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Sierra Leone Combatants Continue to Turn in Weapons After Deadline - 2002-01-06


United Nations and government officials in Sierra Leone say a number of former rebels and pro-government militias continue to lay down their weapons following Saturday's deadline for disarmament. The disarmament program, which began in May, marks the end of Sierra Leone's brutal 10-year civil war.

UN and Sierra Leonean officials say the UN sponsored program, during the course of eight months, brought more than 40,000 rebels and pro-government militia members to surrender their weapons. The disarmament signaled the end of a conflict that spanned one decade and claimed more than 200,000 lives.

The program was carried out district by district, under terms of a UN-sponsored peace agreement. The disarmament deadline had been set for November, but occasional skirmishes among fighters hesitant to disarm caused delays.

The latest deadline was Saturday, and UN officials say only a small number of combatants had not yet handed over their weapons. More continued to disarm on Sunday.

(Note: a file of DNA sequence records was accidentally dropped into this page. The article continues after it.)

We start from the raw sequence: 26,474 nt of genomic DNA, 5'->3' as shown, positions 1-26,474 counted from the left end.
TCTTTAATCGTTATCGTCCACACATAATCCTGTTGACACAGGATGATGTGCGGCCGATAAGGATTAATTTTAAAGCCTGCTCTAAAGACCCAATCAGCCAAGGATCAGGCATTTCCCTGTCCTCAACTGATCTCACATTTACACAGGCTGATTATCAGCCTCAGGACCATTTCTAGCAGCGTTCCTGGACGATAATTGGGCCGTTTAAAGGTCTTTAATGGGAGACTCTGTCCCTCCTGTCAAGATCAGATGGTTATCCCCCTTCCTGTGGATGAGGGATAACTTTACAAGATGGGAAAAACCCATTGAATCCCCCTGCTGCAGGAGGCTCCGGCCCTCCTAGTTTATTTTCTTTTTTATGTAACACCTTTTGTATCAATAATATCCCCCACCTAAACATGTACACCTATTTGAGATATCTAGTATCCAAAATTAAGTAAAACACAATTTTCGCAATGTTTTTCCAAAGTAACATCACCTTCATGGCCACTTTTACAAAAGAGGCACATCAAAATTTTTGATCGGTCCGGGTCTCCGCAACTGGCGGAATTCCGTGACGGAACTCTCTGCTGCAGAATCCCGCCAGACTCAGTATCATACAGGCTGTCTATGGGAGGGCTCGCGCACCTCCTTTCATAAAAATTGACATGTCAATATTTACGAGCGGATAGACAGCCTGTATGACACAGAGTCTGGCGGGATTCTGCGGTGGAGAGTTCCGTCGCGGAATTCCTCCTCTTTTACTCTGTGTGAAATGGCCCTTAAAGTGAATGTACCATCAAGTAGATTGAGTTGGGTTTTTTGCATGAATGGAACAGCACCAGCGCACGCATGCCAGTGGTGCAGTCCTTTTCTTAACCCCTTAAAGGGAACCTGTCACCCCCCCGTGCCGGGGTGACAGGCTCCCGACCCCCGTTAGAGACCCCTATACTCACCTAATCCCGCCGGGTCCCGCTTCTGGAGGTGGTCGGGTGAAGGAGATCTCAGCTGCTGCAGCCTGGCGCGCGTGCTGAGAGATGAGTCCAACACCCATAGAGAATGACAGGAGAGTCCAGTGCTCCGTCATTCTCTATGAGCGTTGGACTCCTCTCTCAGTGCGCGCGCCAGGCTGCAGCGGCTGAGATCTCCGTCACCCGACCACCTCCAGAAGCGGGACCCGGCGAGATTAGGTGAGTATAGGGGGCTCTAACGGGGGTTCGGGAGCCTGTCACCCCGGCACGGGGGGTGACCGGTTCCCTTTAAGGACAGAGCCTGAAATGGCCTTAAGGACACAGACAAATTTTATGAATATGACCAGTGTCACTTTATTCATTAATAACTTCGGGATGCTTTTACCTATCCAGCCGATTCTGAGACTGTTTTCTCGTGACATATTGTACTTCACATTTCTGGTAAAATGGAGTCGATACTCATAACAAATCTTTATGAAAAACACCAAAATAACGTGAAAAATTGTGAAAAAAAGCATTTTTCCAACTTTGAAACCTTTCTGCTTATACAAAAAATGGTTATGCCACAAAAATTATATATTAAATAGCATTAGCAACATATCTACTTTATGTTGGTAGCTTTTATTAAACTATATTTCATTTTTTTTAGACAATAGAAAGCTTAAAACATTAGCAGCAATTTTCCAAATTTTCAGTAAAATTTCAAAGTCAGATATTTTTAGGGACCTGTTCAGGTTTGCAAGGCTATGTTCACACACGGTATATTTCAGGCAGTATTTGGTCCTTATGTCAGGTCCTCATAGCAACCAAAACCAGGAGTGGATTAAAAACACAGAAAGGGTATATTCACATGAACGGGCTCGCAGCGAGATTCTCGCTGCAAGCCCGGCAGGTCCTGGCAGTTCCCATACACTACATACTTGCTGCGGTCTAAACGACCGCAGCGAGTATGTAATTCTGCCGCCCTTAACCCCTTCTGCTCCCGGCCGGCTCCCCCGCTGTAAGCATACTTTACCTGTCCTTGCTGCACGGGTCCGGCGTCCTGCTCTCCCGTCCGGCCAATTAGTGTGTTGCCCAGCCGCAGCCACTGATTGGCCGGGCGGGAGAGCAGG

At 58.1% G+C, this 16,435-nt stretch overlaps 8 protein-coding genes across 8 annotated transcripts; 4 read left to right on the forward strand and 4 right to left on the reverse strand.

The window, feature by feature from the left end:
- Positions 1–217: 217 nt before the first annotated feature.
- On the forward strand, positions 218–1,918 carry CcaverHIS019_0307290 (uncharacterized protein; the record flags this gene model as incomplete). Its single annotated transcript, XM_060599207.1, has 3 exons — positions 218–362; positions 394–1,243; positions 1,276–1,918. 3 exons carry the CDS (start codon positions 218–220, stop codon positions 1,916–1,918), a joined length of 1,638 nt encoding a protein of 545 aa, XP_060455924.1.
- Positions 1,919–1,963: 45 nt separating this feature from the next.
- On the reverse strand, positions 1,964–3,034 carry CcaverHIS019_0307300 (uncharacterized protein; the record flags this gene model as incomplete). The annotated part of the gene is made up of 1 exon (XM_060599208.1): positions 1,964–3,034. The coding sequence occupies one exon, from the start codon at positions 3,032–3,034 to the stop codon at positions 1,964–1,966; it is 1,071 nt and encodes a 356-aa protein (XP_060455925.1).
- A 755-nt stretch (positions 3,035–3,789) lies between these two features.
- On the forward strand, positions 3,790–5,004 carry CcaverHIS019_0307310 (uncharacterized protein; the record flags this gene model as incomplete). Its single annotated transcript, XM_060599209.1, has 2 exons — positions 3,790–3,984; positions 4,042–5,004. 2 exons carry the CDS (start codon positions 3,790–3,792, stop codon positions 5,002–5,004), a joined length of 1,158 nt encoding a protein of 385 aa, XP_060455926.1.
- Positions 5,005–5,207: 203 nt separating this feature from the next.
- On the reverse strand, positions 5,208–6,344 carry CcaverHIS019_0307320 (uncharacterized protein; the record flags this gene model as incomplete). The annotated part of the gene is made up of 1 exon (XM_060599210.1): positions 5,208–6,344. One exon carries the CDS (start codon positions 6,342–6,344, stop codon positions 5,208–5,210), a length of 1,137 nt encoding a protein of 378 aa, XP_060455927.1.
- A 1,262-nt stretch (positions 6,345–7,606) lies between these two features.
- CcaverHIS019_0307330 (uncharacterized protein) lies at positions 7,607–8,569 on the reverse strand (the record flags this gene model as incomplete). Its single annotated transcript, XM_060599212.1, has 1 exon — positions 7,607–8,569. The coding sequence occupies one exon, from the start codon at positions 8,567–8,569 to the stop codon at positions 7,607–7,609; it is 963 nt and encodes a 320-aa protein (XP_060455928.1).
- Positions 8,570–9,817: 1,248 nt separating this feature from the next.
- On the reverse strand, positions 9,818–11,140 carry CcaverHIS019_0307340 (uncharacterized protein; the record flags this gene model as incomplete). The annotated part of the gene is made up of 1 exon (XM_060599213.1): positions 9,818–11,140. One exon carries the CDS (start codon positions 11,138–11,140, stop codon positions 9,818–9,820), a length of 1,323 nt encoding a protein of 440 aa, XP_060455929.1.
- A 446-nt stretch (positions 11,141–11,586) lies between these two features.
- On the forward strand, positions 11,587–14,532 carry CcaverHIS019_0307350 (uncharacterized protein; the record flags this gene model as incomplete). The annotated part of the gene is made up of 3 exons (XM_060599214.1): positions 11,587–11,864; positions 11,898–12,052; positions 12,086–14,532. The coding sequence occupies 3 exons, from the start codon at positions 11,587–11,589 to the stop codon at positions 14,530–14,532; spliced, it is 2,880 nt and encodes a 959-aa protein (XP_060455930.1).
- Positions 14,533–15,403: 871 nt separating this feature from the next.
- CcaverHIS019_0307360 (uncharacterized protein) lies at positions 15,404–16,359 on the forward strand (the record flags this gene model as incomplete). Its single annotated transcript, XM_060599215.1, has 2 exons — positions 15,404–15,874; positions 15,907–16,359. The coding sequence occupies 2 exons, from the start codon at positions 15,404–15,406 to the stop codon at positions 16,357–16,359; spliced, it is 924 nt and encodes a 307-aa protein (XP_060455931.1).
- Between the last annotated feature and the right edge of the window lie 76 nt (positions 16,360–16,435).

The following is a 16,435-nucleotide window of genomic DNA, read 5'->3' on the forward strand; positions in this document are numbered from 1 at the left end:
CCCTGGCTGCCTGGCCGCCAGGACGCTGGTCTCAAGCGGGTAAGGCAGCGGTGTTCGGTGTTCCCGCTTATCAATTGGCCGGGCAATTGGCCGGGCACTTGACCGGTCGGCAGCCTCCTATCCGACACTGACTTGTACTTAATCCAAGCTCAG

Dr. Francis KaiKai, who heads Sierra Leone's National Committee for Disarmament, Demobilization and Reintegration, told VOA he is not surprised by the delay in the last two districts of Kenema and Kailahun. "We have allocated a month to each district," he said. "What we have discovered during the process [is] that there is always some dilly-dallying in the early part of the month, and later in the month they all want to come up and disarm. So, Kenema and Kailahun in the east have not been the exception."

With the program now officially over, Dr. KaiKai said a new program will kick in to reach former combatants who have, for whatever reason, held out. "Those so-called 'stragglers' and other individuals who have not laid down their arms will now be encouraged to actually disarm [under] that program," he said. "Following that program, I think it will be more of a law and order issue now nothing to do with disarmament itself."

Sierra Leonean officials say they will treat those who do not surrender their weapons as criminal elements who will be sought and arrested by police.

A team of visiting UN officials is to begin work Monday to set up a special court that will try combatants accused of committing war crimes during the 10-year conflict.

The war centered largely on gaining control of Sierra Leone's rich diamond mines. Rebels with the Revolutionary United Front became known for launching a campaign of terror that included amputating the limbs of civilians.

The conflict started coming to an end last year following the arrival of British troops and the deployment 17,000 UN peacekeepers one of the largest UN operations in the world.

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